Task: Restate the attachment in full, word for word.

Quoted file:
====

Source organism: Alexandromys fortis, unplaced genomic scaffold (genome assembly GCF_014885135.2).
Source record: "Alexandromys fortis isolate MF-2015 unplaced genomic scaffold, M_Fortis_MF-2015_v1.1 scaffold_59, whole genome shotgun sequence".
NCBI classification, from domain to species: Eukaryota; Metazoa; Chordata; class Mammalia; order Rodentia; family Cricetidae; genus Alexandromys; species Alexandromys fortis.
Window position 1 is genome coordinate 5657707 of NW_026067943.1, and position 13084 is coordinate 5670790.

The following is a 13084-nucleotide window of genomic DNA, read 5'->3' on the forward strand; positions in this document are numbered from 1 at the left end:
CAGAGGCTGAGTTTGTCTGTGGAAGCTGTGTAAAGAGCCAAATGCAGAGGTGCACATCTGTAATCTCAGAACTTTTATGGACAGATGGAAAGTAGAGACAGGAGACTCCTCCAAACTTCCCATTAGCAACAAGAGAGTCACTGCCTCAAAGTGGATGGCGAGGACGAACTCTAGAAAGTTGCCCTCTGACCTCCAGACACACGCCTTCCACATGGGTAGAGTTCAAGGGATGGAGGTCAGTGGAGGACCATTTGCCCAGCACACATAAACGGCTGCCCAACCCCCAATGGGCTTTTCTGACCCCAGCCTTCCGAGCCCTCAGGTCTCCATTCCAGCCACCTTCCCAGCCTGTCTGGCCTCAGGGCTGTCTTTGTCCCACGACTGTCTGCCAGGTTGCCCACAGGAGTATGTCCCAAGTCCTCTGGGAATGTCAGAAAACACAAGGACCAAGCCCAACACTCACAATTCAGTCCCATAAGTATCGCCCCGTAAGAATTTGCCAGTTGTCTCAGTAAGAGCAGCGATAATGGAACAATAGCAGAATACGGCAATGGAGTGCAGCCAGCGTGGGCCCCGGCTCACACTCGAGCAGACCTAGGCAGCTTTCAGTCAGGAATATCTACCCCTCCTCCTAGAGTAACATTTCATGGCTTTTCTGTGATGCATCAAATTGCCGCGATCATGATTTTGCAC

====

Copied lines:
Source organism: Alexandromys fortis, unplaced genomic scaffold (genome assembly GCF_014885135.2).
Source record: "Alexandromys fortis isolate MF-2015 unplaced genomic scaffold, M_Fortis_MF-2015_v1.1 scaffold_59, whole genome shotgun sequence".
NCBI classification, from domain to species: Eukaryota; Metazoa; Chordata; class Mammalia; order Rodentia; family Cricetidae; genus Alexandromys; species Alexandromys fortis.
Window position 1 is genome coordinate 5657707 of NW_026067943.1, and position 13084 is coordinate 5670790.

The following is a 13084-nucleotide window of genomic DNA, read 5'->3' on the forward strand; positions in this document are numbered from 1 at the left end:
CAGAGGCTGAGTTTGTCTGTGGAAGCTGTGTAAAGAGCCAAATGCAGAGGTGCACATCTGTAATCTCAGAACTTTTATGGACAGATGGAAAGTAGAGACAGGAGACTCCTCCAAACTTCCCATTAGCAACAAGAGAGTCACTGCCTCAAAGTGGATGGCGAGGACGAACTCTAGAAAGTTGCCCTCTGACCTCCAGACACACGCCTTCCACATGGGTAGAGTTCAAGGGATGGAGGTCAGTGGAGGACCATTTGCCCAGCACACATAAACGGCTGCCCAACCCCCAATGGGCTTTTCTGACCCCAGCCTTCCGAGCCCTCAGGTCTCCATTCCAGCCACCTTCCCAGCCTGTCTGGCCTCAGGGCTGTCTTTGTCCCACGACTGTCTGCCAGGTTGCCCACAGGAGTATGTCCCAAGTCCTCTGGGAATGTCAGAAAACACAAGGACCAAGCCCAACACTCACAATTCAGTCCCATAAGTATCGCCCCGTAAGAATTTGCCAGTTGTCTCAGTAAGAGCAGCGATAATGGAACAATAGCAGAATACGGCAATGGAGTGCAGCCAGCGTGGGCCCCGGCTCACACTCGAGCAGACCTAGGCAGCTTTCAGTCAGGAATATCTACCCCTCCTCCTAGAGTAACATTTCATGGCTTTTCTGTGATGCATCAAATTGCCGCGATCATGATTTTGCAC